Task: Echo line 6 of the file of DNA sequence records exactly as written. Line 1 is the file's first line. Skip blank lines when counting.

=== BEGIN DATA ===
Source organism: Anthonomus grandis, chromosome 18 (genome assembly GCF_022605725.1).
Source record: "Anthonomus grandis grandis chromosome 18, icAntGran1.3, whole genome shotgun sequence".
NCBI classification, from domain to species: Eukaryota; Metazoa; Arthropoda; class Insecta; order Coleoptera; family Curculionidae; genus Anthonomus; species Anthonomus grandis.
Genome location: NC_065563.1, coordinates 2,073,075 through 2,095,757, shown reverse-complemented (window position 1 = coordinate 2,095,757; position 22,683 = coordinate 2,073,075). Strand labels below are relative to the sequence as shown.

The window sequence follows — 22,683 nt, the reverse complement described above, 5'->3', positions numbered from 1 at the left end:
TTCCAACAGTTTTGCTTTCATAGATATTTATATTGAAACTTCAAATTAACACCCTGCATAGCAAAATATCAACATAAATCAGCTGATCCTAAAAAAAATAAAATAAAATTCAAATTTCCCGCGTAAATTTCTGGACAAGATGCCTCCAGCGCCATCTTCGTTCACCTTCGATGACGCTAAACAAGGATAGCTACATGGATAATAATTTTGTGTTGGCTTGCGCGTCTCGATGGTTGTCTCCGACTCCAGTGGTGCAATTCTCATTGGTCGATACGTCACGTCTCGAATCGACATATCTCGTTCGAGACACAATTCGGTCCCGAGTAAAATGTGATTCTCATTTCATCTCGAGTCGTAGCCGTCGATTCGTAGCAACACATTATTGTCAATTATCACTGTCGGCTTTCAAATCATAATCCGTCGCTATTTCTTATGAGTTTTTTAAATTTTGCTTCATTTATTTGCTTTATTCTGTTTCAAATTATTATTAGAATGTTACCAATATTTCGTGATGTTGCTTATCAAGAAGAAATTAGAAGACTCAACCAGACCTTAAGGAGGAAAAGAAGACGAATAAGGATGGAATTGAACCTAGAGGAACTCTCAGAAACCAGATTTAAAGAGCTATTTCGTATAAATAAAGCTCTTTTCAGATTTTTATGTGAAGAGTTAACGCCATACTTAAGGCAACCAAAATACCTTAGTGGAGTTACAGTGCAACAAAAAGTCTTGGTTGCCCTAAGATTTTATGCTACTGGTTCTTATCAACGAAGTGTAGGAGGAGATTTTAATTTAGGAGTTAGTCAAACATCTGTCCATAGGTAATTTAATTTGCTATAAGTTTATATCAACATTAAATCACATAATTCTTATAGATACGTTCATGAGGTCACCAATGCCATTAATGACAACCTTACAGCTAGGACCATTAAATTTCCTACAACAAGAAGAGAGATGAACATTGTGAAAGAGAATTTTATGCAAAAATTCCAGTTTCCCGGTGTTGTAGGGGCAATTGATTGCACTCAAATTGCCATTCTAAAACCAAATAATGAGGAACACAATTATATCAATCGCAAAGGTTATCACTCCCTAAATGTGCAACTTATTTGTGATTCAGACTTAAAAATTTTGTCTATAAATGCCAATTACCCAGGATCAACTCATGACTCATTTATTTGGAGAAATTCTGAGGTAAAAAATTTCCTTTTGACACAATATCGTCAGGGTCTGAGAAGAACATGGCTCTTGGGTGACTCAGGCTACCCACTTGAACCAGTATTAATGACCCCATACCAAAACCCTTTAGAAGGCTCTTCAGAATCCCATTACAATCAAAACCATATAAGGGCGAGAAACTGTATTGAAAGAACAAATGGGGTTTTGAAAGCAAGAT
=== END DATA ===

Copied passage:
TTCCAACAGTTTTGCTTTCATAGATATTTATATTGAAACTTCAAATTAACACCCTGCATAGCAAAATATCAACATAAATCAGCTGATCCTAAAAAAAATAAAATAAAATTCAAATTTCCCGCGTAAATTTCTGGACAAGATGCCTCCAGCGCCATCTTCGTTCACCTTCGATGACGCTAAACAAGGATAGCTACATGGATAATAATTTTGTGTTGGCTTGCGCGTCTCGATGGTTGTCTCCGACTCCAGTGGTGCAATTCTCATTGGTCGATACGTCACGTCTCGAATCGACATATCTCGTTCGAGACACAATTCGGTCCCGAGTAAAATGTGATTCTCATTTCATCTCGAGTCGTAGCCGTCGATTCGTAGCAACACATTATTGTCAATTATCACTGTCGGCTTTCAAATCATAATCCGTCGCTATTTCTTATGAGTTTTTTAAATTTTGCTTCATTTATTTGCTTTATTCTGTTTCAAATTATTATTAGAATGTTACCAATATTTCGTGATGTTGCTTATCAAGAAGAAATTAGAAGACTCAACCAGACCTTAAGGAGGAAAAGAAGACGAATAAGGATGGAATTGAACCTAGAGGAACTCTCAGAAACCAGATTTAAAGAGCTATTTCGTATAAATAAAGCTCTTTTCAGATTTTTATGTGAAGAGTTAACGCCATACTTAAGGCAACCAAAATACCTTAGTGGAGTTACAGTGCAACAAAAAGTCTTGGTTGCCCTAAGATTTTATGCTACTGGTTCTTATCAACGAAGTGTAGGAGGAGATTTTAATTTAGGAGTTAGTCAAACATCTGTCCATAGGTAATTTAATTTGCTATAAGTTTATATCAACATTAAATCACATAATTCTTATAGATACGTTCATGAGGTCACCAATGCCATTAATGACAACCTTACAGCTAGGACCATTAAATTTCCTACAACAAGAAGAGAGATGAACATTGTGAAAGAGAATTTTATGCAAAAATTCCAGTTTCCCGGTGTTGTAGGGGCAATTGATTGCACTCAAATTGCCATTCTAAAACCAAATAATGAGGAACACAATTATATCAATCGCAAAGGTTATCACTCCCTAAATGTGCAACTTATTTGTGATTCAGACTTAAAAATTTTGTCTATAAATGCCAATTACCCAGGATCAACTCATGACTCATTTATTTGGAGAAATTCTGAGGTAAAAAATTTCCTTTTGACACAATATCGTCAGGGTCTGAGAAGAACATGGCTCTTGGGTGACTCAGGCTACCCACTTGAACCAGTATTAATGACCCCATACCAAAACCCTTTAGAAGGCTCTTCAGAATCCCATTACAATCAAAACCATATAAGGGCGAGAAACTGTATTGAAAGAACAAATGGGGTTTTGAAAGCAAGAT